Like Romania as a whole, Bucharest is the sum of strange parts. Architecturally, the city has its own triumphal arch, but also a massive edifice (by some measures, the world’s largest building) constructed by a Communist dictator, and as many Soviet-era apartment towers as Moscow or St. Petersburg.
This paradigm also carries through the people. The Romanian language you hear all around you is technically Latin-based but somehow sounds Slavic; the people don’t look far-removed from those you’d met in Rome or Madrid, even though the overall motion of society evokes somewhere much further east.
So, is Bucharest worth visiting? Certainly, it’s an interesting and thought-provoking city, even if (for reasons I’ll soon explain) it’s not always the most comfortable place.
Where to Stay in Bucharest (If You Visit)
Bucharest, like many cities in Eastern Europe, is defined largely be the sort of Eastern Bloc architecture I mentioned in the intro to this piece. If you want to avoid staying in one of these areas—and you might not; there’s a case to be made for authenticity—I highly suggest seeking accommodation in Centru Vechi, which is the Romanian phrase that means “Old Town.”
Whether you stay in a hotel or Airbnb, I do advise getting this hammered out as soon as possible to avoid disappointment. As is the case when booking car rental in Mallorca with ROIG and other travel products in Europe, the earlier you make your reservations, the more choice you’re going to have. Price is less of a consideration, of course, given how generally affordable Romania is.
How to Spend Your Time in Bucharest
See the world’s largest building
Forget, for a moment, what I’ve said about Bucharest’s Old Town. One of the most interesting structures here is in fact the Palace of the Parliament, which is by some measures the world’s largest building. The back story is interesting as well: Though dictator Nicolae Ceaușescu ordered construction, it wasn’t completely until years after his death.
(Or Europe’s least-visited triumphal arch)
If you were simply to stumble upon the Arcul de Triumf, out of context, you would certainly conclude that Bucharest is worth visiting. Although slightly simpler in style than the one in Paris, and with a Romanian flag dangling down from it, it gives the city a certain, European je ne sais quoi.
Discover Romanian food
Romania doesn’t have my favorite food in Europe, but I still recommend that you give it a try. There are plenty of places to do this in the Old Town, whether you choose extremely traditional dishes like sarmale cabbage rolls, or instead visit restaurants that fuse Romanian flavors with less specific, more generally European cuisine.
Take a green break
Although it isn’t an extremely green city, the parks it does has are a bit part of what make me feel that Bucharest is worth visiting. In particular, I like the King Michael I Park (which most locals refer to simply as Herastrau Park), though your mileage may vary.
Plot your next move
At the end of the day, Bucharest is less a destination and more a jumping-off point. For example, you could use your time here to decide where else you’re going in Romania (probably Brasov). Or, instead, you could plan out future adventures elsewhere in Europe, whether that’s browsing rental cars via ROIG or even booking flights to other countries.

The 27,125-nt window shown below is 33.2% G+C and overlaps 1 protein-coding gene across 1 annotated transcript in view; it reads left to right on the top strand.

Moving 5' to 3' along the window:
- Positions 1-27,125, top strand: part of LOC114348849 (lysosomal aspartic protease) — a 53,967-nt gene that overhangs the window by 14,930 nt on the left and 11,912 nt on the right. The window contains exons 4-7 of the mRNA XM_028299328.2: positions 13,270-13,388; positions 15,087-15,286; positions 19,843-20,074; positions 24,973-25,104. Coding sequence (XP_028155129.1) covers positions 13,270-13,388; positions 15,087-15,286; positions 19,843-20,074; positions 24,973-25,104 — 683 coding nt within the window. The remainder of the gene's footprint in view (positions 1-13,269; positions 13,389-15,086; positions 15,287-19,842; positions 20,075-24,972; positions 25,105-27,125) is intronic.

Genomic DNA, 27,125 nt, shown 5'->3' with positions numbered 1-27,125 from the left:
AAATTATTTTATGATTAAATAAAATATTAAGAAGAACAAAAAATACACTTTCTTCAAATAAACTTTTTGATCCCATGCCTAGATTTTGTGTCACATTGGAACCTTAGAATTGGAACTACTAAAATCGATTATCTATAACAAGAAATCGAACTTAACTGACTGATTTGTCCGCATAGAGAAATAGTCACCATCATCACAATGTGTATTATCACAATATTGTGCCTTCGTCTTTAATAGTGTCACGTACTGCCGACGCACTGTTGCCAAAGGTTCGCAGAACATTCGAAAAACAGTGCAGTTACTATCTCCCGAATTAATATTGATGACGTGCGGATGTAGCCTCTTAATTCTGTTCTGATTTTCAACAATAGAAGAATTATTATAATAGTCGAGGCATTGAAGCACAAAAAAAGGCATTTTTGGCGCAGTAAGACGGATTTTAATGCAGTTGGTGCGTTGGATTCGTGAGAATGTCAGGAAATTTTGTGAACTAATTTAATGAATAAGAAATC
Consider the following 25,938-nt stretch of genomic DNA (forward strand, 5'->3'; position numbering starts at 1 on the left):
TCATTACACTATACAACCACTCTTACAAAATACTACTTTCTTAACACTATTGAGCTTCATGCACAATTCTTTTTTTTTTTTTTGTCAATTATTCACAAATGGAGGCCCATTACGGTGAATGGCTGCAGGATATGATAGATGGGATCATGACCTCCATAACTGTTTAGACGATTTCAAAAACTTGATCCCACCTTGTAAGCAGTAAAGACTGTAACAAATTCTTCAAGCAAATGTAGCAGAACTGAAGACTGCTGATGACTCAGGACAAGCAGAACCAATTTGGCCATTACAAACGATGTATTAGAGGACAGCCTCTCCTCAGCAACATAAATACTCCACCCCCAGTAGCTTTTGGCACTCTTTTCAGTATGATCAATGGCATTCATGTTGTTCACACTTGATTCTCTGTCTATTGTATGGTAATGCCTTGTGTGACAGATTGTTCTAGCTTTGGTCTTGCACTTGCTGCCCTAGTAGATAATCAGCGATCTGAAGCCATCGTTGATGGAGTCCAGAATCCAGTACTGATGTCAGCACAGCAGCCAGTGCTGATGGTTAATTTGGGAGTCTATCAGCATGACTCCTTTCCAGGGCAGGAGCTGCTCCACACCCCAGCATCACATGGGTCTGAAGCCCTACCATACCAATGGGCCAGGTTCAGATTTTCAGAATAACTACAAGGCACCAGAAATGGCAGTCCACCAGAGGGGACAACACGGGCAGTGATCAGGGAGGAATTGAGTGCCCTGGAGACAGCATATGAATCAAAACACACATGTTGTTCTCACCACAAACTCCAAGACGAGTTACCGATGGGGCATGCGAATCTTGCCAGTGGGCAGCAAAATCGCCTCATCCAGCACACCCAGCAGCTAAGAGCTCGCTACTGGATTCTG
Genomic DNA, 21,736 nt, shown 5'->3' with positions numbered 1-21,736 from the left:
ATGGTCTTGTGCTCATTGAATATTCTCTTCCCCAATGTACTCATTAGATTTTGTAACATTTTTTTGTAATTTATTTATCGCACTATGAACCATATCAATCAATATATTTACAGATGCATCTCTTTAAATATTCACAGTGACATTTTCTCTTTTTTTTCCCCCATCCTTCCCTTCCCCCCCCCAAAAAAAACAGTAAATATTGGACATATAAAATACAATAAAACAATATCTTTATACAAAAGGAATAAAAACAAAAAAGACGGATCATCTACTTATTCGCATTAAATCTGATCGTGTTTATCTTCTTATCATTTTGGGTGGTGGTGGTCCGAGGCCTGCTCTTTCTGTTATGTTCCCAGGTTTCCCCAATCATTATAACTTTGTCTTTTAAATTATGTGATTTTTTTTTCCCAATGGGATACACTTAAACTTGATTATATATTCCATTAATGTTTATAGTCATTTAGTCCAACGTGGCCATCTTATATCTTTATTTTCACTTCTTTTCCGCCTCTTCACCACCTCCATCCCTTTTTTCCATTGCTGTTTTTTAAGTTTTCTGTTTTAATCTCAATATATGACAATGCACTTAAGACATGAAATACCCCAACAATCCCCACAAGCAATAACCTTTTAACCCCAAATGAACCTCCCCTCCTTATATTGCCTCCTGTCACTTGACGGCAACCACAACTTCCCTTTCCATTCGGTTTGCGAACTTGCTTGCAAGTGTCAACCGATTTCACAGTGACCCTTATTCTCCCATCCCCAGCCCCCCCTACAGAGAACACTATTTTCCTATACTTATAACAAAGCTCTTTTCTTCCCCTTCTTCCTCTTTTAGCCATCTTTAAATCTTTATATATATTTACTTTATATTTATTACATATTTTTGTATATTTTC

How Many Days in Bucharest is Enough?
Bucharest is the largest city in Romania, but most of it isn’t relevant to tourists. As a result, you really don’t need a long time here. Depending on where you’re arriving from, in fact, you could spend as little as two nights here and really see everything there is to see. I’d probably add a third if Bucharest is your first stop in Europe if arriving from North America, Asia or somewhere else outside the confident—take a day to get over your jet lag!
This, of course, assumes you end up finding Bucharest worth visiting—many travelers don’t. Some, in fact, will bypass the capital entirely, and instead head north to Brasov in the heart of Transylvania, or over to Constanta on the Black Sea coast. I won’t make this decision for you, of course, but I will tell you that it is possible to explore Romania without so much as taking an interest in its capital.
Other FAQ About Visiting Bucharest
Is Bucharest good for tourists?
Bucharest’s old town is a nice place to spend a day or so enjoying cuisine and culture in one of Europe’s most affordable capital cities. Beyond this, however, I do find that Bucharest as a whole leaves something to be desired—to me, it’s simply the gateway to Romania.
Why is Bucharest so popular?
To me, Bucharest has become popular less for its merits as a destination, and more because it’s extremely cheap and also somewhat “alternative.” Moreover, due to the skyrocketing popularity of Romania more broadly, Bucharest (as the country’s capital and main gateway) obviously stands to gain more than any other city.
Is Bucharest a modern city?
Bucharest feels relatively modern, even though the medievally-styled Old Town is surrounded largely by buildings dating back to the Communist Era. Certainly, the human and societal elements of life in today’s Bucharest feel extremely modern and futuristic, even if they don’t always look it.
The Bottom Line
Is Bucharest worth visiting? I’ll be honest: It’s not my favorite city in Europe, or even in Romania. At the same time, it’s certainly a place that makes you think, if only because of all the contrasts and contradictions present there. Another thing Bucharest has going for it? It’s extremely affordable, so even if you don’t end up loving it, you won’t lose much (except your time) in order to spend a few days there. Want to make sure your next trip to Europe is unforgettable, whether or not you ultimately decide to include Romania in your itinerary? Consider hiring me as your Travel Coach!